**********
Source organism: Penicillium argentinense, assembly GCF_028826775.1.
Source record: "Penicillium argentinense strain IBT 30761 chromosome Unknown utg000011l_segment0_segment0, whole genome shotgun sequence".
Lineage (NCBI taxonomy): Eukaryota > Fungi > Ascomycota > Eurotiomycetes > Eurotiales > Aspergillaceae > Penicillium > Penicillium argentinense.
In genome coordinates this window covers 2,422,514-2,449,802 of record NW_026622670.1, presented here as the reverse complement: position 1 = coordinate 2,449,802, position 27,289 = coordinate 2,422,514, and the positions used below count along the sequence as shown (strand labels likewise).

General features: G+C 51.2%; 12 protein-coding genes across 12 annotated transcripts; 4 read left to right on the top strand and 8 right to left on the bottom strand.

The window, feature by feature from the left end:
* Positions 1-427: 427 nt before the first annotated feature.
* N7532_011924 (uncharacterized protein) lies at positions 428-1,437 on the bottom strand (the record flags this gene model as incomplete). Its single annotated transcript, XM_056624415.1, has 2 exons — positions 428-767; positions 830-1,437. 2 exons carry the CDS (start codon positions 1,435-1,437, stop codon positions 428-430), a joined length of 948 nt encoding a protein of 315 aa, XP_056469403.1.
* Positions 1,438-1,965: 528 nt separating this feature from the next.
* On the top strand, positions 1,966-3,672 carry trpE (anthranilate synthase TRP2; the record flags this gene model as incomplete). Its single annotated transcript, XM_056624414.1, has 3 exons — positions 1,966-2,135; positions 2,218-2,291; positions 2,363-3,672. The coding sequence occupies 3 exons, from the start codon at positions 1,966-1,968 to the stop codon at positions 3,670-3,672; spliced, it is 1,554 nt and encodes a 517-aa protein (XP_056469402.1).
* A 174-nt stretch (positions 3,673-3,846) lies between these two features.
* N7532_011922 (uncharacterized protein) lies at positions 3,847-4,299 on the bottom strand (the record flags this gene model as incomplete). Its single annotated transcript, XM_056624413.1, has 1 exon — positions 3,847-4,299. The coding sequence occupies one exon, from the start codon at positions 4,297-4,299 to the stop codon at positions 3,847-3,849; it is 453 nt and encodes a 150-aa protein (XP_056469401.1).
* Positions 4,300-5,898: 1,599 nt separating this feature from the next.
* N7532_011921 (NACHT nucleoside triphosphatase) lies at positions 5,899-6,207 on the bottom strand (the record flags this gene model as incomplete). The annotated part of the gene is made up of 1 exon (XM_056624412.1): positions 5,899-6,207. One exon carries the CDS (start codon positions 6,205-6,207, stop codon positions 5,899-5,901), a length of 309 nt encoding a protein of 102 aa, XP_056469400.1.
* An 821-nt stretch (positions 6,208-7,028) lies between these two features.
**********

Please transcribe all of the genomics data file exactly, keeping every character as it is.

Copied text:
Source organism: Penicillium argentinense, assembly GCF_028826775.1.
Source record: "Penicillium argentinense strain IBT 30761 chromosome Unknown utg000011l_segment0_segment0, whole genome shotgun sequence".
Lineage (NCBI taxonomy): Eukaryota > Fungi > Ascomycota > Eurotiomycetes > Eurotiales > Aspergillaceae > Penicillium > Penicillium argentinense.
In genome coordinates this window covers 2,422,514-2,449,802 of record NW_026622670.1, presented here as the reverse complement: position 1 = coordinate 2,449,802, position 27,289 = coordinate 2,422,514, and the positions used below count along the sequence as shown (strand labels likewise).

General features: G+C 51.2%; 12 protein-coding genes across 12 annotated transcripts; 4 read left to right on the top strand and 8 right to left on the bottom strand.

The window, feature by feature from the left end:
* Positions 1-427: 427 nt before the first annotated feature.
* N7532_011924 (uncharacterized protein) lies at positions 428-1,437 on the bottom strand (the record flags this gene model as incomplete). Its single annotated transcript, XM_056624415.1, has 2 exons — positions 428-767; positions 830-1,437. 2 exons carry the CDS (start codon positions 1,435-1,437, stop codon positions 428-430), a joined length of 948 nt encoding a protein of 315 aa, XP_056469403.1.
* Positions 1,438-1,965: 528 nt separating this feature from the next.
* On the top strand, positions 1,966-3,672 carry trpE (anthranilate synthase TRP2; the record flags this gene model as incomplete). Its single annotated transcript, XM_056624414.1, has 3 exons — positions 1,966-2,135; positions 2,218-2,291; positions 2,363-3,672. The coding sequence occupies 3 exons, from the start codon at positions 1,966-1,968 to the stop codon at positions 3,670-3,672; spliced, it is 1,554 nt and encodes a 517-aa protein (XP_056469402.1).
* A 174-nt stretch (positions 3,673-3,846) lies between these two features.
* N7532_011922 (uncharacterized protein) lies at positions 3,847-4,299 on the bottom strand (the record flags this gene model as incomplete). Its single annotated transcript, XM_056624413.1, has 1 exon — positions 3,847-4,299. The coding sequence occupies one exon, from the start codon at positions 4,297-4,299 to the stop codon at positions 3,847-3,849; it is 453 nt and encodes a 150-aa protein (XP_056469401.1).
* Positions 4,300-5,898: 1,599 nt separating this feature from the next.
* N7532_011921 (NACHT nucleoside triphosphatase) lies at positions 5,899-6,207 on the bottom strand (the record flags this gene model as incomplete). The annotated part of the gene is made up of 1 exon (XM_056624412.1): positions 5,899-6,207. One exon carries the CDS (start codon positions 6,205-6,207, stop codon positions 5,899-5,901), a length of 309 nt encoding a protein of 102 aa, XP_056469400.1.
* An 821-nt stretch (positions 6,208-7,028) lies between these two features.